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Shoppers are looking for a more efficient and effective way to shop for convenience food items, according to the results of a recent study by Hormel Foods and Cannondale Associates.
In response to the survey findings, Hormel developed a white paper outlining a convenience meals aisle to help retailers better serve convenience-minded shoppers. The full white paper is available on the White Papers tab at www.hormelfoods.com/newsroom/download/default.aspx.
Hormel’s in-depth shopper insights study found that rather than having convenience items scattered throughout the store, shoppers would prefer a dedicated convenience meals aisle where a full range of quick and easy products could be found.
To thoroughly understand how shoppers define and shop for convenience foods, Hormel and Cannondale interviewed 1,500 shoppers in-store, and analyzed more than 15 million frequent shopper card households and over 100 million baskets. Additionally, they analyzed the buyer and basket interaction indices for convenience foods, and a cultural anthropologist examined shoppers’ grocery lists, habits and patterns in the store.
“Our goal for this research study was to develop a fact-based, shopper-designed program that would improve the shopping experience, and in turn, help retailers optimize their center store for increased sales,” said Bob Samples, director of category planning and support for Austin, Minn.-based Hormel. “Americans today are eating in more, but we’re not cooking more. Instead, we’re relying on convenient meal solutions to feed ourselves and our families. By creating a convenience meals aisle, retailers have an opportunity to better serve today’s busy shoppers and grow their center store.”
The convenience meals aisle would be located in the center store, a highly profitable area for retailers, representing 88 percent of total store net profit. Additionally, the Hormel research found that convenience meal shoppers are worth up to 31 percent more annually than other shoppers for retailers, and that “Best in Class” retailers generate up to 12 percent higher aisle sales.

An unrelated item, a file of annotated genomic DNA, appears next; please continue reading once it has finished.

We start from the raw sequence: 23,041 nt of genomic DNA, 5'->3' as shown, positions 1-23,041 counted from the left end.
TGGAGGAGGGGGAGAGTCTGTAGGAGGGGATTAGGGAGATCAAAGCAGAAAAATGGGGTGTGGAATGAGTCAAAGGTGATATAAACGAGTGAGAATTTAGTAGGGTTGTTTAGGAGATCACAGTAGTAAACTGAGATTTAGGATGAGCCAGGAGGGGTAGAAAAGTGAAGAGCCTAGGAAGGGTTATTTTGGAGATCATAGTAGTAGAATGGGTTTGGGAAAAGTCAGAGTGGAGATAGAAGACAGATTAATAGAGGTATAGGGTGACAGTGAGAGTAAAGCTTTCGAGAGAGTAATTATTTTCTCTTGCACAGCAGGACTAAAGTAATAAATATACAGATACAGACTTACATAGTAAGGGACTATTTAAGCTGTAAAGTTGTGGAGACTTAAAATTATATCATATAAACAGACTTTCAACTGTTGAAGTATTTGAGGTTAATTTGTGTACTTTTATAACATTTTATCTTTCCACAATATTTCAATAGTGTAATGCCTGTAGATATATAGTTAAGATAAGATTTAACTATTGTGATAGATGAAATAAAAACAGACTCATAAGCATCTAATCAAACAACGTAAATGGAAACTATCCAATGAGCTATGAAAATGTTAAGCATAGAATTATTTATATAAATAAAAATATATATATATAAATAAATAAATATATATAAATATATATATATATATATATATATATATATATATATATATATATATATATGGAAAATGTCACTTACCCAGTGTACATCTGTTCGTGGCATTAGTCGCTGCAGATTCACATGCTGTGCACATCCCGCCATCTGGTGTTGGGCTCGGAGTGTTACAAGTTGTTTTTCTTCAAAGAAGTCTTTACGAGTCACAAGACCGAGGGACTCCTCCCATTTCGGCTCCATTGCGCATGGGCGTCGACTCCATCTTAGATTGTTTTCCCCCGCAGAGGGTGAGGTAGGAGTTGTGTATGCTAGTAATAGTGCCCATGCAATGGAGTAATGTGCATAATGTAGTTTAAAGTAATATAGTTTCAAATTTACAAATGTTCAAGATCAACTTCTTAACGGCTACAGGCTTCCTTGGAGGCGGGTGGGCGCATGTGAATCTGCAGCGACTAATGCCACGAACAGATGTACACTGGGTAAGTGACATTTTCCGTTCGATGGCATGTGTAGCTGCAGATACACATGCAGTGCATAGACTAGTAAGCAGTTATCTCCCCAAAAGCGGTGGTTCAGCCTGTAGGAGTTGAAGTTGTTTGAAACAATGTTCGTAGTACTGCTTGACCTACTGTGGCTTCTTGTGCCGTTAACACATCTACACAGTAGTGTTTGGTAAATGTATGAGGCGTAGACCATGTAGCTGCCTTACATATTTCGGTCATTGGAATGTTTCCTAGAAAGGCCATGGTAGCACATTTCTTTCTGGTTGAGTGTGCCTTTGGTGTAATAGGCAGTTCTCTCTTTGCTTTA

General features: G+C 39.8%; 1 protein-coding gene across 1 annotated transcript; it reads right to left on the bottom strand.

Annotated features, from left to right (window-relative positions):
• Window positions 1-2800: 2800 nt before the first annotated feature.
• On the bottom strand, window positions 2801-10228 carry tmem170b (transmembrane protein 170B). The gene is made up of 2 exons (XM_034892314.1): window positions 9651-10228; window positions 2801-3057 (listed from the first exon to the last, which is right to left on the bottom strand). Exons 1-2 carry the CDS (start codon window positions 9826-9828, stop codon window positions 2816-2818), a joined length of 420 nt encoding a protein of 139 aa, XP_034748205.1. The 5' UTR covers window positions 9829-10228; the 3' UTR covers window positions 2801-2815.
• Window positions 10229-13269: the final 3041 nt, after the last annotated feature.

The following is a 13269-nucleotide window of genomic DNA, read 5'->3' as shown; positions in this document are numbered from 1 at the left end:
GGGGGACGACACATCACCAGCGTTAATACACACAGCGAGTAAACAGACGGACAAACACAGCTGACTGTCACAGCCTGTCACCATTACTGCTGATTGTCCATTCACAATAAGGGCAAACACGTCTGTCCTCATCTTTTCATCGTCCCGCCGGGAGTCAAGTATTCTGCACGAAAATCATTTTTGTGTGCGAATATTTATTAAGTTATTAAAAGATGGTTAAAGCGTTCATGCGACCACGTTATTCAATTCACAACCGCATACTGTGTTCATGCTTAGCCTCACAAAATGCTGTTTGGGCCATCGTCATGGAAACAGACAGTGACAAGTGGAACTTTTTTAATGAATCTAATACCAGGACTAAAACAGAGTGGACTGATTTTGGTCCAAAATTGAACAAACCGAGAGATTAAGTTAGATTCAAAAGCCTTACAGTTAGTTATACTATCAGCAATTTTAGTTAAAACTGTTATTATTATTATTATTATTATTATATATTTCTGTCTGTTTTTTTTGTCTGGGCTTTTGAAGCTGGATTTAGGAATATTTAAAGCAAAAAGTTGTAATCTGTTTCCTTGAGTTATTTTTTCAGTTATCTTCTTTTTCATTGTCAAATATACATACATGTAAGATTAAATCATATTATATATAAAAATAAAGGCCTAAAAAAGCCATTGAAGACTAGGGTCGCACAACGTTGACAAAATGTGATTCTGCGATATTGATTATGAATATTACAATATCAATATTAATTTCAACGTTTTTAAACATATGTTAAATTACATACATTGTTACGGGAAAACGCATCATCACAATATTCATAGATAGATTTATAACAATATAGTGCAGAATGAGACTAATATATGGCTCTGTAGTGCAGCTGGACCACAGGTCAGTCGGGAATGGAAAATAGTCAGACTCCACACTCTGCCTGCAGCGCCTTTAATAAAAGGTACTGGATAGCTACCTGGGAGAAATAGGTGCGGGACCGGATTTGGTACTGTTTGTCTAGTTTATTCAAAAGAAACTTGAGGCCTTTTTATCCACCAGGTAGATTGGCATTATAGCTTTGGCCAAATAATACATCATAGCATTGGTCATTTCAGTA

“By leveraging our knowledge of the center store, studying how shoppers interact with various products and categories, and then combining those insights with our experience delivering innovative convenient meal solutions for consumers, we were able to develop a comprehensive solution that benefits both retailers and shoppers,” said Bob Pepper, group product manager for Hormel Brands. “By approaching the project from multiple angles and including cross-functional disciplines, we were able to deliver on the retailer’s desire for improved profitability while at the same time providing solutions that will improve the shopping experience for the convenience-seeking consumer.”
Hormel designed its convenience meals aisle solution to allow retailers to customize it to specifically meet the needs of their stores and shoppers. For example, retailers can implement the solution in small steps, starting with key adjacencies, and can integrate private label with national brands to find the right assortment of products to serve their clientele.
During this study, shoppers defined which products they would include in the convenience meals aisle, as well as the organization of those items within the aisle. Shoppers requested that ultra-convenient items, such as microwavable meals and microwavable soups, should be placed at the end of the aisle nearest the front of the store, and more time-intensive meals, such as boxed dinners and sides, including macaroni and cheese and add-meat-and-heat entrees, should be placed toward the back of the store. Shoppers also chose a name for the section: the “Convenience/Prepared Foods” aisle.